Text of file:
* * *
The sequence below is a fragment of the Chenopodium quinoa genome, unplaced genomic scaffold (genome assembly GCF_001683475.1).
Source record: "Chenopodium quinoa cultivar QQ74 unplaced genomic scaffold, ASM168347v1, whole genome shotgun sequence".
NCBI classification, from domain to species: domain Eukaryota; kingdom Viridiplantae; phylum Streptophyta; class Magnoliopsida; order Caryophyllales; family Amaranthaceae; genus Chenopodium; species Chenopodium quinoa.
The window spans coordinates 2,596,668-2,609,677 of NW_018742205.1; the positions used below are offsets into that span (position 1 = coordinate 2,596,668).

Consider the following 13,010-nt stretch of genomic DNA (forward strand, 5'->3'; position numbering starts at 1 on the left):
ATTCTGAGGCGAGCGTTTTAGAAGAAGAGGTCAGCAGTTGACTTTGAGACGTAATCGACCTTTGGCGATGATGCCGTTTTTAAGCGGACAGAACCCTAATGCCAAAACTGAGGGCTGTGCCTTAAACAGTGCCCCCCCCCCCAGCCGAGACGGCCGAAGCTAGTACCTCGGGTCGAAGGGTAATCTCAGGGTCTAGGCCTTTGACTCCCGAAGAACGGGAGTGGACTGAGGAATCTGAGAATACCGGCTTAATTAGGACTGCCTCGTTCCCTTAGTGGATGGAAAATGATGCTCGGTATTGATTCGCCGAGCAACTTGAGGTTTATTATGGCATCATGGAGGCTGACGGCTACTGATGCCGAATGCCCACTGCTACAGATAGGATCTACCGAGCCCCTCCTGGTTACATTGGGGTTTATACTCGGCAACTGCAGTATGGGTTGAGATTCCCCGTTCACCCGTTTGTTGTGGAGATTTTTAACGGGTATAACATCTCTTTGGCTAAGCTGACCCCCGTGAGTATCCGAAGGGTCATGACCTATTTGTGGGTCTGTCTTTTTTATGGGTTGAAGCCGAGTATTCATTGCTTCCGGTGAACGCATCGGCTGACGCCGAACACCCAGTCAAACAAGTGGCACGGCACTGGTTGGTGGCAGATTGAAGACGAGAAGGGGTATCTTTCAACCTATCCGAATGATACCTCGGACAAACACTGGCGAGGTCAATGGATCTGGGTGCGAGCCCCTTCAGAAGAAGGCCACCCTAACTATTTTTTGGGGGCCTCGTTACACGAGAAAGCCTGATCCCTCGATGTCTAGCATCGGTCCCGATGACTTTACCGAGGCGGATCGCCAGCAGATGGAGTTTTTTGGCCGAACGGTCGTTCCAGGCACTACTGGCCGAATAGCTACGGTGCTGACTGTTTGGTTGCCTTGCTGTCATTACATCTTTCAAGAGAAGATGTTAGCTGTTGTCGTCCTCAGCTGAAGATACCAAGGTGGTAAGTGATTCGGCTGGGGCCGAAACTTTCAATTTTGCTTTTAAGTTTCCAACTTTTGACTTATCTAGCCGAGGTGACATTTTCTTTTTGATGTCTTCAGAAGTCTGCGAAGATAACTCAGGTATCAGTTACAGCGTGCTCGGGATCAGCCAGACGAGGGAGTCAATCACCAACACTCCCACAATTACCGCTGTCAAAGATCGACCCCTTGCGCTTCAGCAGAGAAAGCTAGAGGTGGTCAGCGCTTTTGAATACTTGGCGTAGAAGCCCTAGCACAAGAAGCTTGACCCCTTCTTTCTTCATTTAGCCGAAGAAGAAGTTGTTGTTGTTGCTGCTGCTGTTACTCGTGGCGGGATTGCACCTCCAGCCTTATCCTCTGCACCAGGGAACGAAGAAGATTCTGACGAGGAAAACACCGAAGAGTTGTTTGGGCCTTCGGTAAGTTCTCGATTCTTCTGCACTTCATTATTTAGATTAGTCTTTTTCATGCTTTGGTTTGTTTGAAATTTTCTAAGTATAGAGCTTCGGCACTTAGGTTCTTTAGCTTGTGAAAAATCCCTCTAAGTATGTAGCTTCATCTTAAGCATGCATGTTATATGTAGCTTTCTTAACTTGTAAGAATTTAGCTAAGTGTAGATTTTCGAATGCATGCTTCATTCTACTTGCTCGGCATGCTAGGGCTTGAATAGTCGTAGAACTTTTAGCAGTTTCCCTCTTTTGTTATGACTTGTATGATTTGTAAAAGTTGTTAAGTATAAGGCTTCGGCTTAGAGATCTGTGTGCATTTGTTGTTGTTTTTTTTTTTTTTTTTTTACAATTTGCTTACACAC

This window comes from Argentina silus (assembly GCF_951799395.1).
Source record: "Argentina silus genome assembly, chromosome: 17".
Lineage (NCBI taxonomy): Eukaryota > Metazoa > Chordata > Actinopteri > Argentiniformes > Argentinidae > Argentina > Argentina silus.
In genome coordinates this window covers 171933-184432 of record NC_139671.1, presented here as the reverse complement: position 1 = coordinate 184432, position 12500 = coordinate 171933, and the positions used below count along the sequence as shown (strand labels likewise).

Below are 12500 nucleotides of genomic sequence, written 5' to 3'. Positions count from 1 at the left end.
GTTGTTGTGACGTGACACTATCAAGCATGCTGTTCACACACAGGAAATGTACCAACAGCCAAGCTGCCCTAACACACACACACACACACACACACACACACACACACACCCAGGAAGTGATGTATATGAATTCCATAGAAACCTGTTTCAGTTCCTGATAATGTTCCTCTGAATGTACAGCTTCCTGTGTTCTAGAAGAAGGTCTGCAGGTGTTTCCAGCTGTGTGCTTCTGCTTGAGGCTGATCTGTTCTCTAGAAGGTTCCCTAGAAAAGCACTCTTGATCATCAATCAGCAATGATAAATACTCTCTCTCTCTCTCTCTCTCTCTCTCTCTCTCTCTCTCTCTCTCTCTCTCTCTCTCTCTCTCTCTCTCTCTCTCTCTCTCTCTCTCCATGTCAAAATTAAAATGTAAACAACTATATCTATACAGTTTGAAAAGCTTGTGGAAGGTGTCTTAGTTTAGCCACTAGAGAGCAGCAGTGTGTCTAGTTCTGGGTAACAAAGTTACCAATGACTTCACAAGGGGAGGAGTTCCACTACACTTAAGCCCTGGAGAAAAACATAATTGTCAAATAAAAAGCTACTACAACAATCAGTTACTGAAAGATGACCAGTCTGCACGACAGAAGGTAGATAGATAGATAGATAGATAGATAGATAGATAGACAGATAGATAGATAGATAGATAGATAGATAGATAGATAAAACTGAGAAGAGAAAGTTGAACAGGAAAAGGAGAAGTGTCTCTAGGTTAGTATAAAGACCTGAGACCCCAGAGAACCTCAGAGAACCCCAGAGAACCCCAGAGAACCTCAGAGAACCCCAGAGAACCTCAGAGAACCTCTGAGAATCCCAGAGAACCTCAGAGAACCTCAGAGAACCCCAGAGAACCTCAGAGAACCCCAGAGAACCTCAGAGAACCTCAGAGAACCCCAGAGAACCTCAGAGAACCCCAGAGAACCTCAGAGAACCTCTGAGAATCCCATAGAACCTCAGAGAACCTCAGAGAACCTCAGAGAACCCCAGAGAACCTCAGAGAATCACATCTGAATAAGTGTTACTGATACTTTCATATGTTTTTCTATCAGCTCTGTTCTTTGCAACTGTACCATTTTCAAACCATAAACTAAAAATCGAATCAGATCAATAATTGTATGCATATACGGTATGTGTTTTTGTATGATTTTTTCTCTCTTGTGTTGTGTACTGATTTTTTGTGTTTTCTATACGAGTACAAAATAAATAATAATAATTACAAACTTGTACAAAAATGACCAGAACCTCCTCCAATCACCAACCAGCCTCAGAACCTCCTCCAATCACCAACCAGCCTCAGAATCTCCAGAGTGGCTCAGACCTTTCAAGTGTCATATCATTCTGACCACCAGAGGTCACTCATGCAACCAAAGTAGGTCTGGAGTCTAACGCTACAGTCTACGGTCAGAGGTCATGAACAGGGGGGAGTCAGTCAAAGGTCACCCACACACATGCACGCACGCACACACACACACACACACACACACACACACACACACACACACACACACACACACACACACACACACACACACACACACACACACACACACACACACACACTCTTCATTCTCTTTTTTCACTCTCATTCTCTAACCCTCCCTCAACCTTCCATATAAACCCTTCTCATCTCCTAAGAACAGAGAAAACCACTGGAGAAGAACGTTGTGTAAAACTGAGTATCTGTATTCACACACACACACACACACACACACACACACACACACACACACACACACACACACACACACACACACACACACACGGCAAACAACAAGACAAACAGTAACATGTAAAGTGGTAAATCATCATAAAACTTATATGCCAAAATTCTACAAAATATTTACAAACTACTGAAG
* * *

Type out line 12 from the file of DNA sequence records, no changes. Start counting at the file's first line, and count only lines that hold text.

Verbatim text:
GTTGTTGTGACGTGACACTATCAAGCATGCTGTTCACACACAGGAAATGTACCAACAGCCAAGCTGCCCTAACACACACACACACACACACACACACACACACACACACCCAGGAAGTGATGTATATGAATTCCATAGAAACCTGTTTCAGTTCCTGATAATGTTCCTCTGAATGTACAGCTTCCTGTGTTCTAGAAGAAGGTCTGCAGGTGTTTCCAGCTGTGTGCTTCTGCTTGAGGCTGATCTGTTCTCTAGAAGGTTCCCTAGAAAAGCACTCTTGATCATCAATCAGCAATGATAAATACTCTCTCTCTCTCTCTCTCTCTCTCTCTCTCTCTCTCTCTCTCTCTCTCTCTCTCTCTCTCTCTCTCTCTCTCTCTCTCTCTCTCTCCATGTCAAAATTAAAATGTAAACAACTATATCTATACAGTTTGAAAAGCTTGTGGAAGGTGTCTTAGTTTAGCCACTAGAGAGCAGCAGTGTGTCTAGTTCTGGGTAACAAAGTTACCAATGACTTCACAAGGGGAGGAGTTCCACTACACTTAAGCCCTGGAGAAAAACATAATTGTCAAATAAAAAGCTACTACAACAATCAGTTACTGAAAGATGACCAGTCTGCACGACAGAAGGTAGATAGATAGATAGATAGATAGATAGATAGATAGACAGATAGATAGATAGATAGATAGATAGATAGATAGATAAAACTGAGAAGAGAAAGTTGAACAGGAAAAGGAGAAGTGTCTCTAGGTTAGTATAAAGACCTGAGACCCCAGAGAACCTCAGAGAACCCCAGAGAACCCCAGAGAACCTCAGAGAACCCCAGAGAACCTCAGAGAACCTCTGAGAATCCCAGAGAACCTCAGAGAACCTCAGAGAACCCCAGAGAACCTCAGAGAACCCCAGAGAACCTCAGAGAACCTCAGAGAACCCCAGAGAACCTCAGAGAACCCCAGAGAACCTCAGAGAACCTCTGAGAATCCCATAGAACCTCAGAGAACCTCAGAGAACCTCAGAGAACCCCAGAGAACCTCAGAGAATCACATCTGAATAAGTGTTACTGATACTTTCATATGTTTTTCTATCAGCTCTGTTCTTTGCAACTGTACCATTTTCAAACCATAAACTAAAAATCGAATCAGATCAATAATTGTATGCATATACGGTATGTGTTTTTGTATGATTTTTTCTCTCTTGTGTTGTGTACTGATTTTTTGTGTTTTCTATACGAGTACAAAATAAATAATAATAATTACAAACTTGTACAAAAATGACCAGAACCTCCTCCAATCACCAACCAGCCTCAGAACCTCCTCCAATCACCAACCAGCCTCAGAATCTCCAGAGTGGCTCAGACCTTTCAAGTGTCATATCATTCTGACCACCAGAGGTCACTCATGCAACCAAAGTAGGTCTGGAGTCTAACGCTACAGTCTACGGTCAGAGGTCATGAACAGGGGGGAGTCAGTCAAAGGTCACCCACACACATGCACGCACGCACACACACACACACACACACACACACACACACACACACACACACACACACACACACACACACACACACACACACACACACACACACACACACACACACACTCTTCATTCTCTTTTTTCACTCTCATTCTCTAACCCTCCCTCAACCTTCCATATAAACCCTTCTCATCTCCTAAGAACAGAGAAAACCACTGGAGAAGAACGTTGTGTAAAACTGAGTATCTGTATTCACACACACACACACACACACACACACACACACACACACACACACACACACACACACACACACACACACACACACGGCAAACAACAAGACAAACAGTAACATGTAAAGTGGTAAATCATCATAAAACTTATATGCCAAAATTCTACAAAATATTTACAAACTACTGAAG